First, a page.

The last time I tried sprouts was MANY years ago, when they were only available in the health food store, and the health food store was a small, locally owned affair with hand painted murals on the walls and revolutionary music and patchouli in the air. Lest I give you the wrong impression, this was in about 1991. You may be surprised to find that I did not become a sprout loving Momma until recently. When I tried them before, they were okay. Just okay. There were an awful lot of them, however, and they DO spoil; I didn’t like them enough to try to plan meals around them (planning really wasn’t my thing at the time), and since I was only preparing food for myself, the math simply didn’t work out. They were too expensive. Flash forward and EVERYTHING in that last sentence has changed.
I purchased some sprouts last summer, after having them with an awesome stir-fry Big Sis made for us at the beach, and they were good. Liked them. I still thought they were a bit pricey, but with more people to partake, the risk of spoilage was minimized. Then I found out just how nutritious they are. Then I realized my children liked them. Then I realized that I LOVE them on everything. The final piece of this sprouty puzzle was solved when I took 10 minutes on the internet to find out how to grow the little buggers… so here it is. Your tutorial on a DIY sprouter and sprouting, for next to nothing. What does this have to do with lunch? EVERYTHING. Know what makes ANY sandwich filling taste better? Sprouts. Know what makes any leftovers taste fresh and a little crunchy in a great vegetable kind of way? Sprouts. Know what makes you feel very clever when you grow them on your counter and include them in your thrifty and nutritious brown bag lunch? Sprouts. So without further ado…
To grow sprouts, you need a sprouter. You are welcome to buy one, but I am too cheap to do that, so here’s my solution: large canning jar with 2 part lid and some mesh. I happened to have clean window screening material from making beach bags for kids, but I imagine any mesh would work.
Next I used a yellow crayon to trace about 1/2 inch around the inner part of the canning lid and cut the circle of screening,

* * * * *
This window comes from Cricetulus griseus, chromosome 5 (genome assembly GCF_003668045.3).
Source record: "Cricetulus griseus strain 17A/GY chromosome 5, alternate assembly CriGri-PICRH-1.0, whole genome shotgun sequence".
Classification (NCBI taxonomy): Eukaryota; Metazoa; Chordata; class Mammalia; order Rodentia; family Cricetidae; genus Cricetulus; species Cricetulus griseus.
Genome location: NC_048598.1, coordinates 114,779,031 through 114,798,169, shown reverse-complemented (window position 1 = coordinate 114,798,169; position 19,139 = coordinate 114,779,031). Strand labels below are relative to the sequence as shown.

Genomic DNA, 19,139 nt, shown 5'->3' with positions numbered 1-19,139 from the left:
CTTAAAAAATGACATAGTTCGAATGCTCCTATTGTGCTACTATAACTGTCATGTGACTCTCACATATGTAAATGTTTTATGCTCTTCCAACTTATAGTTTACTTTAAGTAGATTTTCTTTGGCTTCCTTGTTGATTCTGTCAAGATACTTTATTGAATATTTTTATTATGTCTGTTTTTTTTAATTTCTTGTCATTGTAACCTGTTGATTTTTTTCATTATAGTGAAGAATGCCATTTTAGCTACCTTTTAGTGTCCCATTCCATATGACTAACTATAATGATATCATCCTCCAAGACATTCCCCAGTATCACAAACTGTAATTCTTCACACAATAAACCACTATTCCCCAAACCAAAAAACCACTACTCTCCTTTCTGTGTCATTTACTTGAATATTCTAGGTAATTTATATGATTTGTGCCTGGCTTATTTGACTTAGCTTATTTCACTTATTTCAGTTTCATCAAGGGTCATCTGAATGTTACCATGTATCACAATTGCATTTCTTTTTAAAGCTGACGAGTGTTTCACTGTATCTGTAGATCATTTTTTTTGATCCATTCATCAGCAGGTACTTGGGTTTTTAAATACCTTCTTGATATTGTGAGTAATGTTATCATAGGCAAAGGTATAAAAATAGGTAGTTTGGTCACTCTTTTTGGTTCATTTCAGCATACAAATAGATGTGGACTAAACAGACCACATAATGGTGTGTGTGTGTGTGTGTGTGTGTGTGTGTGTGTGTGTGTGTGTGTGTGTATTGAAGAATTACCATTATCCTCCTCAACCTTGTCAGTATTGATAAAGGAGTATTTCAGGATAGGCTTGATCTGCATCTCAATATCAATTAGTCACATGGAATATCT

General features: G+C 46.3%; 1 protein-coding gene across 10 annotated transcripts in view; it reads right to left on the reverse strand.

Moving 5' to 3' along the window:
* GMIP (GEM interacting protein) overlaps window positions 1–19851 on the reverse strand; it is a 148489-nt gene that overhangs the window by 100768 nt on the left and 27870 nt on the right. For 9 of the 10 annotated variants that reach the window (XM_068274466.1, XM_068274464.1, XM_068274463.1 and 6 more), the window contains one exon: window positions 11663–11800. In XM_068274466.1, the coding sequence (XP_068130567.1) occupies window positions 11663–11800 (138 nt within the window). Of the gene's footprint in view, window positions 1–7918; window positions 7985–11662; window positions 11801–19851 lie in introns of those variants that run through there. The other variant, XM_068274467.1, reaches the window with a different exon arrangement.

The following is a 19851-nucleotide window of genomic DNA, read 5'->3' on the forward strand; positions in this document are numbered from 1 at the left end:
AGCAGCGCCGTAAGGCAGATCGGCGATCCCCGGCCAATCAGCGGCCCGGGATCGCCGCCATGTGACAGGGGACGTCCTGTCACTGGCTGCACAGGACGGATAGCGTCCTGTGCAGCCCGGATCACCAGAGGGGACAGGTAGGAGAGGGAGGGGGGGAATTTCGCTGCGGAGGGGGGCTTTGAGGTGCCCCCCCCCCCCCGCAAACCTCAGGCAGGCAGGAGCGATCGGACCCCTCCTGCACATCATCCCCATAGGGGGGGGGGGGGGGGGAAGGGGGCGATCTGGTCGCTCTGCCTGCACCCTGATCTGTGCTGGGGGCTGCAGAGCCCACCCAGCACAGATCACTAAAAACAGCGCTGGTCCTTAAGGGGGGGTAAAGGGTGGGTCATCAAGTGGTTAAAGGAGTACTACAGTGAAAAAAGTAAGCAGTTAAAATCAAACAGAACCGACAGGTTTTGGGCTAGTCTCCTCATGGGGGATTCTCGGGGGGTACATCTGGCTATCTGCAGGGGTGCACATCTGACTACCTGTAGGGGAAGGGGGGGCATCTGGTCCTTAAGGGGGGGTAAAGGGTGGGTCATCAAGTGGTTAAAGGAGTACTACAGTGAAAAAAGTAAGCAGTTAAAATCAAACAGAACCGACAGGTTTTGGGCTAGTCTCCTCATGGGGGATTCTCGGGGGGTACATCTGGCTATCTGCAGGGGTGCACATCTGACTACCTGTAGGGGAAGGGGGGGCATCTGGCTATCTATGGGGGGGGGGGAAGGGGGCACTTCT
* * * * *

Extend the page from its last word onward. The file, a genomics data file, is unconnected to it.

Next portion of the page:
stretched the mesh tightly over the top of the jar and screwed the outer ring on tight to check for fit.
After washing everything, I added 1/4c of dried mung beans (purchased bulk from my food coop) to the jar,
and added water until the jar was nearly full. I left them to soak overnight, drained the water by turning it over (with the lovely screened lid still on…. doh). And the next day rinsed the beans with fresh water, and drained them again. Many of the skins had cracked. I proceeded to rinse them twice a day for the next couple of days and watched their astonishing progress.
And so we’ve proceeded to eat them with everything, because they’re awesome. And they cost me about twenty cents. Yep, twenty cents to fill a one pound strawberry container with delicious homegrown sprouts. Ahhh nothing more satisfying than some thrifty nutrition.
WHAT to do with so many flippin’ sprouts you ask? Well aside from the aforementioned sandwich glorification, there is always the prospect of a great NAMUL!!! Oh yes, we return to our friend the namul, and my new best friend Ani Phyo’s cookbook. As a fabulous salad at lunch, my hubby and I enjoyed:
MUNG BEAN SPROUT NAMUL – adapted from Ani Phyo‘s recipe in Ani’s Raw Food Asia
- 4 c mung bean sprouts
- 2 T apple cider vinegar
- 2 T sesame oil
- 1 t maple syrup
- 1 small clove garlic, made small however you like
- 1 t salt
- 1 t minced ginger
- large pinch red pepper or chili flakes
Doesn’t get much easier than this kind of procedure. Put all in bowl, toss. Wait 20 minutes or so. Eat. Love.
We had ours as a side to veggie burgers at lunch, but I could easily see adding it to the top of any Asian dish with crunchy scrumptious results. While I must confess the kids wouldn’t touch this one, I should also say that I was glad, deep inside, that I got to eat that much more. Delish.